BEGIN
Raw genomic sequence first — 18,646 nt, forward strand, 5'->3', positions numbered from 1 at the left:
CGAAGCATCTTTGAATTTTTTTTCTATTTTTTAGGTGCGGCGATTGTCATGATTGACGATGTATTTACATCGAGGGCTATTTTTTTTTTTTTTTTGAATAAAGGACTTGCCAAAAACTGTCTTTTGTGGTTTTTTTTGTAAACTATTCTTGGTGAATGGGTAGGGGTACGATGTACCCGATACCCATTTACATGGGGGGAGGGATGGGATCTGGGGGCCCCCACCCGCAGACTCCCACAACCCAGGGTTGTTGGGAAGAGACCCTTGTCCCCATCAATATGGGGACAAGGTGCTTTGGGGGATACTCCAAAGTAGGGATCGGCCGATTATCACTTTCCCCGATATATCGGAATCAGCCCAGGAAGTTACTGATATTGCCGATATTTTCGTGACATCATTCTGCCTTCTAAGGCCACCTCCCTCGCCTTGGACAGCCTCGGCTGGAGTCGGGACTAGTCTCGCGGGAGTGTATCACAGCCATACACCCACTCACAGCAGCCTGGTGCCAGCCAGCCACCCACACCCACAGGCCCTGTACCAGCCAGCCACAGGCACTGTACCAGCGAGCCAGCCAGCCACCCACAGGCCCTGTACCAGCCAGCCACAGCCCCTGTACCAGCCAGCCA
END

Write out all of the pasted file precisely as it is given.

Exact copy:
Raw genomic sequence first — 18,646 nt, forward strand, 5'->3', positions numbered from 1 at the left:
CGAAGCATCTTTGAATTTTTTTTCTATTTTTTAGGTGCGGCGATTGTCATGATTGACGATGTATTTACATCGAGGGCTATTTTTTTTTTTTTTTTGAATAAAGGACTTGCCAAAAACTGTCTTTTGTGGTTTTTTTTGTAAACTATTCTTGGTGAATGGGTAGGGGTACGATGTACCCGATACCCATTTACATGGGGGGAGGGATGGGATCTGGGGGCCCCCACCCGCAGACTCCCACAACCCAGGGTTGTTGGGAAGAGACCCTTGTCCCCATCAATATGGGGACAAGGTGCTTTGGGGGATACTCCAAAGTAGGGATCGGCCGATTATCACTTTCCCCGATATATCGGAATCAGCCCAGGAAGTTACTGATATTGCCGATATTTTCGTGACATCATTCTGCCTTCTAAGGCCACCTCCCTCGCCTTGGACAGCCTCGGCTGGAGTCGGGACTAGTCTCGCGGGAGTGTATCACAGCCATACACCCACTCACAGCAGCCTGGTGCCAGCCAGCCACCCACACCCACAGGCCCTGTACCAGCCAGCCACAGGCACTGTACCAGCGAGCCAGCCAGCCACCCACAGGCCCTGTACCAGCCAGCCACAGCCCCTGTACCAGCCAGCCA